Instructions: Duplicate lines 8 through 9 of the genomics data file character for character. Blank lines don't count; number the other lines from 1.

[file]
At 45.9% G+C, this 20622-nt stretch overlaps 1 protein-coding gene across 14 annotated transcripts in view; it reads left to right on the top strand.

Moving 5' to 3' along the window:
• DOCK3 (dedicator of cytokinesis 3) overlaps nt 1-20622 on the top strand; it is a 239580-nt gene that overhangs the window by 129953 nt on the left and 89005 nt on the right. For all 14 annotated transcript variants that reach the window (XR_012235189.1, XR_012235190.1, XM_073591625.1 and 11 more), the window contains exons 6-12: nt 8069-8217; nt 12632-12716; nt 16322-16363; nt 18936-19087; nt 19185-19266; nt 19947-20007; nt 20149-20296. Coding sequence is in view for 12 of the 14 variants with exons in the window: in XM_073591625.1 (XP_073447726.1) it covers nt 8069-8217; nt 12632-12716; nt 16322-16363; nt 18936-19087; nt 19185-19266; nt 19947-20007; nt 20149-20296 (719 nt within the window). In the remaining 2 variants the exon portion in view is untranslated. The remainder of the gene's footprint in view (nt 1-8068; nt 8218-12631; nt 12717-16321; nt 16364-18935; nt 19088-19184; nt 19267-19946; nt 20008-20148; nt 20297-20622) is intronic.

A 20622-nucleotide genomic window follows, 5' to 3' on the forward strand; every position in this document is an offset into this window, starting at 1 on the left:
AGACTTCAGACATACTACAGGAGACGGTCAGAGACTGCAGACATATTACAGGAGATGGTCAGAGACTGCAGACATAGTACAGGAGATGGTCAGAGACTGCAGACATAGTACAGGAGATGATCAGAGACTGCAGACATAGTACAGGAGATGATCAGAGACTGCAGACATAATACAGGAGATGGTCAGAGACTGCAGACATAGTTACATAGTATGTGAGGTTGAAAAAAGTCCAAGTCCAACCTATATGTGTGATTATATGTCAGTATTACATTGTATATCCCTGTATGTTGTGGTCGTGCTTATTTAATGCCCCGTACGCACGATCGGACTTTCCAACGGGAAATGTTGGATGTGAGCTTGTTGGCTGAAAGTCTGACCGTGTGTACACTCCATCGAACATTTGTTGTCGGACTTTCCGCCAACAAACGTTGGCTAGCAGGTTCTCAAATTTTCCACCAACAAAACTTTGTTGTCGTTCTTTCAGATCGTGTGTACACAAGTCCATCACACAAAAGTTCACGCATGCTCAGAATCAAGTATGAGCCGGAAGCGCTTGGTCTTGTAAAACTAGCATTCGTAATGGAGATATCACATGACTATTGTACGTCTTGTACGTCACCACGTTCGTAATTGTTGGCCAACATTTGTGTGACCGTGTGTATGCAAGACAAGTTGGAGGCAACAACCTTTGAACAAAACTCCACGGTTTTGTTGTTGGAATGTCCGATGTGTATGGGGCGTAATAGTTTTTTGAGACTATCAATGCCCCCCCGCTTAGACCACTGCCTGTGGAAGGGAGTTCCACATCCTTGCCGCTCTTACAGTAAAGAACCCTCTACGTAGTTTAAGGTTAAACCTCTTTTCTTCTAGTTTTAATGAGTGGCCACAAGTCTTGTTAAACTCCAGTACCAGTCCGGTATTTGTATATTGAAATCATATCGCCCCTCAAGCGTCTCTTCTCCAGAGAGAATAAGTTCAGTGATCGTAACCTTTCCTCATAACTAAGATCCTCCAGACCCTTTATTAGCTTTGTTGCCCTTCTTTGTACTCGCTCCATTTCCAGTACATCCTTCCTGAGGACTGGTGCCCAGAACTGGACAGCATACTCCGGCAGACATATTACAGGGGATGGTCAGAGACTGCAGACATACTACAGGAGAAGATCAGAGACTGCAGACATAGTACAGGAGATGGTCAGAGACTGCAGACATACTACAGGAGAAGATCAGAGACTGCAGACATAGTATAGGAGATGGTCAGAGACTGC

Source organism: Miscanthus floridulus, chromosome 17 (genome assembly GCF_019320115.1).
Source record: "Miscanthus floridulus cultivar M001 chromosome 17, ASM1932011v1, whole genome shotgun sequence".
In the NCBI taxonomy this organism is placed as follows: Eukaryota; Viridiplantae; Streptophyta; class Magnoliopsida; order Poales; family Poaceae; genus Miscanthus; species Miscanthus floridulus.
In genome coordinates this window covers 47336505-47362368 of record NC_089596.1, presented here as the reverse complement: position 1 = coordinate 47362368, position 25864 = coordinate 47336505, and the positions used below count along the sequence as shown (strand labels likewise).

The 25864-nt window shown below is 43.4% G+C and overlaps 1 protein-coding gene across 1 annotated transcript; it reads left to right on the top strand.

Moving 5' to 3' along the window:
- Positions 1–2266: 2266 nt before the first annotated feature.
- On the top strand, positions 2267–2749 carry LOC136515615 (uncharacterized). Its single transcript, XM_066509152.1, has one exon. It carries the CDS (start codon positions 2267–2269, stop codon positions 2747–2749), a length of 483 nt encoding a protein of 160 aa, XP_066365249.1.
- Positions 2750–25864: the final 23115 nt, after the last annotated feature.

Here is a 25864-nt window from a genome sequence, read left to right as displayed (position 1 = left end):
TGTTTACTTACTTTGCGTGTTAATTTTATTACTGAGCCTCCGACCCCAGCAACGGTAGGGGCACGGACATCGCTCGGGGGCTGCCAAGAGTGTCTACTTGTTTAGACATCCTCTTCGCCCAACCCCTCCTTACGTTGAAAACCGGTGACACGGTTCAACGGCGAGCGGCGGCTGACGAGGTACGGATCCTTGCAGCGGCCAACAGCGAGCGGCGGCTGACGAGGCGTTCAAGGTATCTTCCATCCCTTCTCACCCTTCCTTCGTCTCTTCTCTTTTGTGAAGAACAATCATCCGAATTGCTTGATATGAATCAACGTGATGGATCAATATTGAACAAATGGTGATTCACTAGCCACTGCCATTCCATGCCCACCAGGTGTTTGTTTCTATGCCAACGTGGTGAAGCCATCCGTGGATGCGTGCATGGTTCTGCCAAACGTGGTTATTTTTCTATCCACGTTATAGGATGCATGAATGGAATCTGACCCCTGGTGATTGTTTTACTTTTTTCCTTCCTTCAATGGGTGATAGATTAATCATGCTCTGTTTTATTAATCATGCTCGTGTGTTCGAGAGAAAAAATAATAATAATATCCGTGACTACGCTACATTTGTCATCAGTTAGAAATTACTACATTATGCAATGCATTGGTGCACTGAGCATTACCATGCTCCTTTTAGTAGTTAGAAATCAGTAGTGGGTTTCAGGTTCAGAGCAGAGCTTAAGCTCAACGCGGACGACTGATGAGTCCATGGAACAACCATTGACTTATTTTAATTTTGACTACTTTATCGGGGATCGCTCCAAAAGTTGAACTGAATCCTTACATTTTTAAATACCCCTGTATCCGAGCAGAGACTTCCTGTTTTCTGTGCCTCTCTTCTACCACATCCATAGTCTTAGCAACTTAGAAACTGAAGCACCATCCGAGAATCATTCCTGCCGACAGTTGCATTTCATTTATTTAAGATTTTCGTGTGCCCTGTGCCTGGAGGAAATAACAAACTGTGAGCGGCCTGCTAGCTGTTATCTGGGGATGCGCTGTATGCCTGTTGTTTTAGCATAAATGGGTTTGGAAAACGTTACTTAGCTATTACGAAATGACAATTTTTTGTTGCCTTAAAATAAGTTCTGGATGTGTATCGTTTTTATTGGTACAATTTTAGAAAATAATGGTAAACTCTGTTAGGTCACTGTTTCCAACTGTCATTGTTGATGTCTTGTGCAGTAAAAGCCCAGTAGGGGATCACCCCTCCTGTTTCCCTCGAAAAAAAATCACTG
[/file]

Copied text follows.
In the NCBI taxonomy this organism is placed as follows: Eukaryota; Viridiplantae; Streptophyta; class Magnoliopsida; order Poales; family Poaceae; genus Miscanthus; species Miscanthus floridulus.
In genome coordinates this window covers 47336505-47362368 of record NC_089596.1, presented here as the reverse complement: position 1 = coordinate 47362368, position 25864 = coordinate 47336505, and the positions used below count along the sequence as shown (strand labels likewise).